Literary festivals are in business once again and the good news is they’re bigger and better than before
This year’s crop of literary festivals is more ambitious in scale than ever, if the recent literary village at Merrion Square Park, set up by the International Literature Festival Dublin, and Listowel Writers’ Week, which concludes today, are anything to go by.
But if you couldn’t make it to the capital or Kerry, never fear, as there is loads more happening across Ireland and beyond.
Borris, Co Carlow; June 10-12
This year’s line-up is international in flavour, with conflict journalism at its forefront, featuring Mary Fitzgerald and Patrick Radden Keefe.
Hugo Jellett, co-director and founder, says: “Since we started together in 2012, we have followed an aspiration of inviting writers not just of books, music, film and theatre, but also environmental reportage, political policy or frontline conflict journalism.
“To go off-piste for a few days in an idyllic rural hinterland instead of a conference room, and spend time swapping concerns and solutions with each other and with an inquisitive public – and not too many of them.”
Dalkey, Co Dublin; June 16-19
Founded by husband and wife Sian Smyth and David McWilliams, this year’s four-day festival is political in outlook, with appearances scheduled from Sally Rooney, Simon Schama, Fintan O’Toole and US National Security Council adviser and Russia specialist Fiona Hill.
The Dalkey Literary Awards, with a prize fund of €30,000, will be presented by Zurich on June 18. Keep your eyes peeled for a special guest – last year’s was the actor Matt Damon.
“Even literature doesn’t happen in a vacuum. Not all writers are interested in politics and the world, but most are,” says Sian Smyth.
Bantry, West Cork; July 8-15
Big names have been announced for this year’s festival, including Laureate for Irish Fiction Colm Tóibín, Laureate na nÓg Áine Ní Ghlinn, Zadie Smith, and Sara Baume.
“There’s no VIP section, so whether you are a famous writer, a first-time writer or a member of the audience, we’re all here together,” says festival director Eimear O’Herlihy.
Skerries Mill, Co Dublin; September 15-18
Fingal Poetry Festival aims to showcase Irish poets, featuring children’s poems, published authors, the winners of its ongoing Fingal Poetry Prize and An Fiach Dubh writing competitions, as well as local performers.
“Our programme this year features a broad range of poets from Ireland and elsewhere, including Leontia Flynn, Michael O’Loughlin, Aifric Mac Aodha, Kate Miller, and many more,” says artistic director Enda Coyle-Green.
DLR LexIcon, Dún Laoghaire, Co Dublin; October 7-9
This year’s headliners include Lucy Worsley discussing her new book about Agatha Christie, as well as novelists Mick Herron, Ann Cleeves and Lisa Jewell, and plenty of Irish talent. Expect online appearances too from Laura Lippman and Jean Hanff Korelitz.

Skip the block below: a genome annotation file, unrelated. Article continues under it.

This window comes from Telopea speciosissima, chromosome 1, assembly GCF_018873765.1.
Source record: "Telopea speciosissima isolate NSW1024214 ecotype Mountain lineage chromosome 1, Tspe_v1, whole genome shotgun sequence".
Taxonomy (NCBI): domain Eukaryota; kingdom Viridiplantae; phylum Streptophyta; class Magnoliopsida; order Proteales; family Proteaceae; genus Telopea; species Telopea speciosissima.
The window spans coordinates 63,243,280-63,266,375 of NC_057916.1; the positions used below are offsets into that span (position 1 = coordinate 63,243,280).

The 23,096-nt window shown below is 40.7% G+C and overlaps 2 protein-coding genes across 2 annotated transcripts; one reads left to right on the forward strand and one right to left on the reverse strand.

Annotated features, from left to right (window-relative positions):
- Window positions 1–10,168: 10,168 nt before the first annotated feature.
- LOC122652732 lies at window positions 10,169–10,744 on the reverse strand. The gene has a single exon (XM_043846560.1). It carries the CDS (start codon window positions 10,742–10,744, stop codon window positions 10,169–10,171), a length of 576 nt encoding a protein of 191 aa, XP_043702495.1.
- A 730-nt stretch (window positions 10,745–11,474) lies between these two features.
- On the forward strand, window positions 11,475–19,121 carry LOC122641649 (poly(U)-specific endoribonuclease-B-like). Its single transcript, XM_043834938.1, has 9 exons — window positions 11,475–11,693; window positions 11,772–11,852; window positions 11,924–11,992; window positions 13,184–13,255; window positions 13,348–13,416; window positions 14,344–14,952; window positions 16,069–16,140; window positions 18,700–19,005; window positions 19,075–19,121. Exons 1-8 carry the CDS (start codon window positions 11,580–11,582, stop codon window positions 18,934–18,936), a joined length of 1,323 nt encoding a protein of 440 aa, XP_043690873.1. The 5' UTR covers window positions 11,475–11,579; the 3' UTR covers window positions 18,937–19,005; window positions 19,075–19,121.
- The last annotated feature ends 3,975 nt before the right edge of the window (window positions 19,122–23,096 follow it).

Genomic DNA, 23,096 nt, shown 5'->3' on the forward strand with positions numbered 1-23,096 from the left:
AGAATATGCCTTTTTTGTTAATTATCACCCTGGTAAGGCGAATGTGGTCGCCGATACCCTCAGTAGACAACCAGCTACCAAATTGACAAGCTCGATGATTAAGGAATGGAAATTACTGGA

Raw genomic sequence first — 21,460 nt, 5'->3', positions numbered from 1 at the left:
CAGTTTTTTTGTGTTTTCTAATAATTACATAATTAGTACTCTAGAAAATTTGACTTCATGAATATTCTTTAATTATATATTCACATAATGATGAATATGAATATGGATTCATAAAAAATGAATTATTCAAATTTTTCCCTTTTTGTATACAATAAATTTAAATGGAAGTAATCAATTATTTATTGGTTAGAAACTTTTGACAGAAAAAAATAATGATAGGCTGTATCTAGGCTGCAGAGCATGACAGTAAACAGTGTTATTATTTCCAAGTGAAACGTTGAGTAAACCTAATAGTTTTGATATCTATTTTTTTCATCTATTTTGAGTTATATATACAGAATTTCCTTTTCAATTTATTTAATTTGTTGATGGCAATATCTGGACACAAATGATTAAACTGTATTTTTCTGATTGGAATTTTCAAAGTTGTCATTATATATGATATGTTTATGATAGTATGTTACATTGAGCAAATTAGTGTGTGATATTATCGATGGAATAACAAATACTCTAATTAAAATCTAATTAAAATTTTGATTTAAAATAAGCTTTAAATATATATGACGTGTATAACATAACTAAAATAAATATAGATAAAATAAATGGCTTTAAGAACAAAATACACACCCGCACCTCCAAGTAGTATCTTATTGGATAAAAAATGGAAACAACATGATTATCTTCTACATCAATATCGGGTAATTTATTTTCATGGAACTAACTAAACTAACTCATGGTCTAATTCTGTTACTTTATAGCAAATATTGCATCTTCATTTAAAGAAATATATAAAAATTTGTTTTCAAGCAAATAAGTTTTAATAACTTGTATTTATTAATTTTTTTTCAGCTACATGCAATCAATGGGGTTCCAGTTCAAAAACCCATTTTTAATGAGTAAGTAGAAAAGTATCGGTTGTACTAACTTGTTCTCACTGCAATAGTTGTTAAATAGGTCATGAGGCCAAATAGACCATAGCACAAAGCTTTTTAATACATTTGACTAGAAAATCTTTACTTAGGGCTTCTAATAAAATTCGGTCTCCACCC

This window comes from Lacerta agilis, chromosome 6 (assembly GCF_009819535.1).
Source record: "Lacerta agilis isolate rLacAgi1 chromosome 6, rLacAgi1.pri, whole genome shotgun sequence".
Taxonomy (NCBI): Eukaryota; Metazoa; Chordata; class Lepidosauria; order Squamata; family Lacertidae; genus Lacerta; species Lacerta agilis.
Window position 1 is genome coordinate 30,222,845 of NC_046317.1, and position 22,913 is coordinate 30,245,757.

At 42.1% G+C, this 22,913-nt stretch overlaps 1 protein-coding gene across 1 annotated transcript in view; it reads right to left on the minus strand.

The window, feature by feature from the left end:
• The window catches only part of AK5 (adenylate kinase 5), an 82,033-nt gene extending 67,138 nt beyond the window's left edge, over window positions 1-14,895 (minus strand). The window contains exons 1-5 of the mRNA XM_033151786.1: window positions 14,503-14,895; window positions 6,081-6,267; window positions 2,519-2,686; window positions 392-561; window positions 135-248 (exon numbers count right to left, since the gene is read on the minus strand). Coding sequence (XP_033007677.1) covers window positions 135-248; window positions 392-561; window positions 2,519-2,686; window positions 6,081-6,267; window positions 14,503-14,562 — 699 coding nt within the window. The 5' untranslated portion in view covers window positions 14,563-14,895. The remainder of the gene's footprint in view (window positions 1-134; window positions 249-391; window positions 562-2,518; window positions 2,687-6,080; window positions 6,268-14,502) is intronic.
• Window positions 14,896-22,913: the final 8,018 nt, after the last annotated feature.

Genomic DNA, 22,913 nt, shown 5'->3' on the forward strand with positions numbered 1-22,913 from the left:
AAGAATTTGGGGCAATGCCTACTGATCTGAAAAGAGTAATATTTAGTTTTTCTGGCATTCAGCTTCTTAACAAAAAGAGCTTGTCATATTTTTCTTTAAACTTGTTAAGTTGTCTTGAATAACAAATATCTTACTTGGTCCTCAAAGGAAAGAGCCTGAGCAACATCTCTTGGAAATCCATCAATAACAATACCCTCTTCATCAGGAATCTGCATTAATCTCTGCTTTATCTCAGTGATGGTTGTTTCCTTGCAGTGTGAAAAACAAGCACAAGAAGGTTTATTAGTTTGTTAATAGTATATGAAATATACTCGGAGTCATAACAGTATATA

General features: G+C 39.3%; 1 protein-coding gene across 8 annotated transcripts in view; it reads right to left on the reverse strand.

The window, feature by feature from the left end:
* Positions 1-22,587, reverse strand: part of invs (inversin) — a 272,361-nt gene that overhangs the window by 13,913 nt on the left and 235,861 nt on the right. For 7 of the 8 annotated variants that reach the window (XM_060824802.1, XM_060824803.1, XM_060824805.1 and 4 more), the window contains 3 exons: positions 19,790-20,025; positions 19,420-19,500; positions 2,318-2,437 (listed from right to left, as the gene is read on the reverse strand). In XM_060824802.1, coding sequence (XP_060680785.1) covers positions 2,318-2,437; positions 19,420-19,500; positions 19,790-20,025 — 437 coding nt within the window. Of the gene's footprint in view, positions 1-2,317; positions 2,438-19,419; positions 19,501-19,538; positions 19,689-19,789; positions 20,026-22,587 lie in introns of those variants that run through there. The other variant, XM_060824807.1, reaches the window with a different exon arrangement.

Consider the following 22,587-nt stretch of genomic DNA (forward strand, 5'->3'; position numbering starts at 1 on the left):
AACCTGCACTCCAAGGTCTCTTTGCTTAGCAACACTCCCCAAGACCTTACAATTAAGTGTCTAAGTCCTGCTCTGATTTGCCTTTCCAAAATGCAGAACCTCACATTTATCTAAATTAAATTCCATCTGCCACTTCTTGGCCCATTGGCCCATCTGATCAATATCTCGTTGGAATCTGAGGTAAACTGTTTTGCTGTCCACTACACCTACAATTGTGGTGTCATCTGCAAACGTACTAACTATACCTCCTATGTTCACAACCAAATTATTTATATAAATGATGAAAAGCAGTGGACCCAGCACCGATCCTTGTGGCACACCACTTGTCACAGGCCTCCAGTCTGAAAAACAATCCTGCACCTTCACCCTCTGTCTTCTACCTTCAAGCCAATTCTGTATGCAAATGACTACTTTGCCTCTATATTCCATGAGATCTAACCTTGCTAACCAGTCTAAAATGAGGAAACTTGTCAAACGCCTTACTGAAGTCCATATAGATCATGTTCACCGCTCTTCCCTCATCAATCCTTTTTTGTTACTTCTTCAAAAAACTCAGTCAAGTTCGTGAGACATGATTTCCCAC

“Murder One will be a hybrid festival this year with the majority of events live streamed to make them accessible to all,” says founder and director Sam Blake.
Libraries around Ireland; October 1-31
Almost a thousand events are planned both in library branches around the country, and online for young readers.
“It’s a fantastic opportunity for children to meet their favourite author or illustrator, take part in workshops on creative writing, drama, music, or follow outdoor story trails, enter competitions and become immersed in the world of books and stories,” says head of Libraries Development Stuart Hamilton.
Venues across South County Dublin; October 13-16
Organised by South Dublin Libraries, Red Line has traditionally been a celebration of all things literary, while this year the programme is being expanded to include comedy, sport, music and theatre.
“With over 35 events, the Red Line Festival taps into the area’s wealth of home-grown talent, as well as presenting a selection of national and international speakers,” says curator Geraldine O’Meara.
Smock Alley Theatre, Dublin; November 9-13
This festival has Irish publishing as its focus, with the full programme scheduled for release in September.
“We are extra excited about this year’s festival as we will be returning to full live capacity with events for families and readers of all ages – including walking tours, boat tours, musical performances and, of course, great conversations with our many authors,” says director Julianne Mooney Siron.
With overseas travel back on the agenda, crime aficionados will also love two UK gatherings, Lyme Crime in sunny Lyme Regis (June 23- 25; lymecrime.co.uk) and the Theakston Old Peculier Crime Writing Festival in picturesque Harrogate (July 21 to 24; harrogateinternationalfestivals.com/crime-writing-festival/).
Intrepid travellers should check out Iceland Noir (November 16 to 19; icelandnoir.weebly.com); and literature fans of all ages shouldn’t miss the renowned Edinburgh International Book Festival (August 13 to 29; edbookfest.co.uk).